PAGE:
• fruitA fruit smoothie made with yoghurt will also give you some much needed protein.
  • failing that some wholemeal toast with either jam or wholenut peanut butter
  • Try and take some gentle exercise, a walk would be a great idea as it releases  ‘feel good’ endorphins
  • Try and resit the temptation to have too many cups of strong coffee.  Caffeine can upset your stomach and it also acts as a diuretic increasing your dehydration
  • Don’t overdo the amount of sugar you consume as it produces an energy spike and then a crash, leaving you feeling more tired and lethargic

To minimise some of the symptoms of over indulgence take painkillers with a pint of water before you go to sleep   That way you may wakeup feeling more human!  

 

 

 

 

Spinach and butter bean gnocchi

Spinach and butter bean gnocchi

Serves 3, 340 calories per serving

For more healthy eating advice please visit my website http://www.nutrition-coach.co.uk/

IMG_3874This is a great vegan dish to celebrate veganuary.  It’s also a great way to use up some leftover tinned spinach from making your favourite curry (but fresh or frozen is equally as good).  It is also really adaptable; so you can use your favourite beans like cannellini, borlotti, chick peas etc.  If you like it a bit spicier then add more chilli, pepper and paprika

The beans add some really good quality low fat protein, the spinach is a great source of fibre and vitamins – especially A,E and K,  which makes it great for bone health

1 (75g) onion

½ fresh chilli

IMG_3868200g chopped spinach (fresh, frozen or tinned)

1 garlic clove

1 tsp olive oil

1 tin (400g) chopped tomatoes

1 tin butter beans

50g pitted olives

1 tsp capers (optional)

½ tsp smoked paprika

Salt and pepper

1 packet dried gnocchi

Splash of lemon juice

Handful of chopped mint

 

 

Fry the chopped onion gently in a pan with the olive oil for 5 minutes until it softens. Add the chilli and chopped garlic and cook for a few more minutes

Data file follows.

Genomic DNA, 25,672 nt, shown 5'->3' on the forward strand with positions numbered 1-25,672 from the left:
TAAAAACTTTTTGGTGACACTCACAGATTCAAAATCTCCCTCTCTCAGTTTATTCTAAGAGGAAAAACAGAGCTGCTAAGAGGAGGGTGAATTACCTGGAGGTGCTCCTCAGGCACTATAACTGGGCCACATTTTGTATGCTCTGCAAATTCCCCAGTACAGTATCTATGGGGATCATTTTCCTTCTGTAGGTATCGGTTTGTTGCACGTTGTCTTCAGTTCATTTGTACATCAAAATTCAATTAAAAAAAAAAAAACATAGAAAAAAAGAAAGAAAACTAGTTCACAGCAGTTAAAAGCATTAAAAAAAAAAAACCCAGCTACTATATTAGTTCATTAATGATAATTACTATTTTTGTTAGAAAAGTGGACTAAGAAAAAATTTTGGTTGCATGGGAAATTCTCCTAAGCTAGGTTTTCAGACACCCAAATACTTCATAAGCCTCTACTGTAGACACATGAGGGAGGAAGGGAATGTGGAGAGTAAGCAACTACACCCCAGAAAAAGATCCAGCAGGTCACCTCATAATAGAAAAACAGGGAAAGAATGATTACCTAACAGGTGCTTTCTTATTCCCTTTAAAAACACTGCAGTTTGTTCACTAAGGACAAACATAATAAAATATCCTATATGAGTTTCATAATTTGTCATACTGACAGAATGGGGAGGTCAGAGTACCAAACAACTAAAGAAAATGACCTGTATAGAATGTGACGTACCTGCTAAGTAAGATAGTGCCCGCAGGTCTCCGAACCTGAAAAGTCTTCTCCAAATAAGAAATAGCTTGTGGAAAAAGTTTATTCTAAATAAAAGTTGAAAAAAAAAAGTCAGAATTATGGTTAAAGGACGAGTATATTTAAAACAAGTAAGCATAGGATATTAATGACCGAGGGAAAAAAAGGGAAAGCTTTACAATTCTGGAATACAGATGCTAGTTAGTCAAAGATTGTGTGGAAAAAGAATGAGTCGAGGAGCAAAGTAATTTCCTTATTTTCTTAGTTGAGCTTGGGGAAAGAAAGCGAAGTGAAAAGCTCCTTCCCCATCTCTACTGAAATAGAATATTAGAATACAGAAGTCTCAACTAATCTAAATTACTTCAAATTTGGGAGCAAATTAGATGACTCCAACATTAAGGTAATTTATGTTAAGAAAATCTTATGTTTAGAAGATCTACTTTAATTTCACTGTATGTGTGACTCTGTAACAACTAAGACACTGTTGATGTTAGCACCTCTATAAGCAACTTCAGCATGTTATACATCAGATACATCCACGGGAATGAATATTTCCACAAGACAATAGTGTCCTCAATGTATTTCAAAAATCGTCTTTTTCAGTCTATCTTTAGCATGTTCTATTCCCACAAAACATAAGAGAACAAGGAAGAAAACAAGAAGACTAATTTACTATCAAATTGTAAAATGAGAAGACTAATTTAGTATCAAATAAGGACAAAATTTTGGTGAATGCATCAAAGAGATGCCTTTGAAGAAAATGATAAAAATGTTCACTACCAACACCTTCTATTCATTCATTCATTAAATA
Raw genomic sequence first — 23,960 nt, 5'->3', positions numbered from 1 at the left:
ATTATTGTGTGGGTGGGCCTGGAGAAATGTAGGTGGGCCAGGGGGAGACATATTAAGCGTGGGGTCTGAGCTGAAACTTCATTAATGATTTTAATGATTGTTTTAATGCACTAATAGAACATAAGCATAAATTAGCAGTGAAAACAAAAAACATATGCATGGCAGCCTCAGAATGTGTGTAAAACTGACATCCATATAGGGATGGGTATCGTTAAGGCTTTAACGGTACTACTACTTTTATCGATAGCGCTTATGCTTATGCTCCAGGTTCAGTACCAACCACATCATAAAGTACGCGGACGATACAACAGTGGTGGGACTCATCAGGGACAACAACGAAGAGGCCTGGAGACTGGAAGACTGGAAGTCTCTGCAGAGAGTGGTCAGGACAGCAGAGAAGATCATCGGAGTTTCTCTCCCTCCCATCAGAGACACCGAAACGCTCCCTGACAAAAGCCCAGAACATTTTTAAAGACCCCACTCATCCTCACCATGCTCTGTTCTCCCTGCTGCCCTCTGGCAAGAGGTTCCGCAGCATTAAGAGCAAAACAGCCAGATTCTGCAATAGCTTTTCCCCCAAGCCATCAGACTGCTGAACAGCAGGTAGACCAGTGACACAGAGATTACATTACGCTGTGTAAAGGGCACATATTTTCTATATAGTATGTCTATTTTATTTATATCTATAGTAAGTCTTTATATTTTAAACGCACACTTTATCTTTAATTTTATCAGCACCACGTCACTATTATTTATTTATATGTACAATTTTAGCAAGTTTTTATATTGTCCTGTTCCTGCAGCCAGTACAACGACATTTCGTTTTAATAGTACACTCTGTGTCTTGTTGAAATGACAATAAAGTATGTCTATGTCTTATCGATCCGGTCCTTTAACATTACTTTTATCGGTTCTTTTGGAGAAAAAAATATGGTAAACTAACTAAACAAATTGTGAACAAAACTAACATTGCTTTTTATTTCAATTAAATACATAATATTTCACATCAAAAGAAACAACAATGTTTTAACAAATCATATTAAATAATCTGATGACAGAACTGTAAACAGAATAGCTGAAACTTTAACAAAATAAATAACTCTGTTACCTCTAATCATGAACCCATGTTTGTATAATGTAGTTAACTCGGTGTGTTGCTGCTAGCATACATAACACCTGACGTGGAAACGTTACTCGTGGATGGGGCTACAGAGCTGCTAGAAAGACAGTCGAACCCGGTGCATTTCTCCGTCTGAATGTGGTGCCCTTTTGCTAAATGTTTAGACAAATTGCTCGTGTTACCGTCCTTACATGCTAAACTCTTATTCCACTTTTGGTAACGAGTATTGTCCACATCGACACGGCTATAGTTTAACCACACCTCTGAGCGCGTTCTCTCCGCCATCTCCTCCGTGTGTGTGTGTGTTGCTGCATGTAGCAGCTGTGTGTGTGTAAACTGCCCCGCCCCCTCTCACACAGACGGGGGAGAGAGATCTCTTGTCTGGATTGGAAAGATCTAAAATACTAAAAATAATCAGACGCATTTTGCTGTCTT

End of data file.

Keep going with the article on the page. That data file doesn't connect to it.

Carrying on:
IMG_3871Add the drained tinned spinach (or the frozen or washed fresh spinach), tinned tomatoes and drained and rinsed butter beans and stir thoroughly. Cook on a medium heat until it all starts to bubble, reduce to a simmer and add in the chopped olives (I prefer the green ones), capers (if you are using them) and the paprika.

 

IMG_3869Have a taste and add a pinch of salt and plenty of pepper. Cook for 10 minutes, stirring regularly

IMG_3872

In the meantime put a pan of water on to boil as soon at it starts bubbling tip in the gnocchi. It is ready when each one pops up to the surface. Scoop out with a slotted spoon and tip into the spinach sauce and stir to mix

 

IMG_3876

 

Add a splash of lemon juice and a handful of chopped mint and serve in 3 warmed bowls

Asian Parsnip soup

Asian Parsnip soup – serves 6

This is a great way to use those wonderful sweet and seasonal parsnips. Not only are they full of slow releasing fibre to keep you nice and full but they are also jam packed with immune boosting vitamin C.

2 or 150g small onions

2 tsp olive oil

img_93881 tbls garam masala and ginger/garlic paste

1 tsp chili flakes

1 ½ ltr veggie stock, either made with 3 tsp bouillon powder or 1 stock cube and boiling water

6  or 600g parsnips

Handful of fresh coriander or parsley leaves

Soya/oat cream (optional)

1 tin of chickpeas (optional)

 

In a large saucepan add the oil and heat. Peel and chop the onions and fry in the oil until soft but not coloured. Add the spices and paste* and cook until its smells really aromatic (about 5 minutes). Keep moving the onions and spices to stop them sticking or burning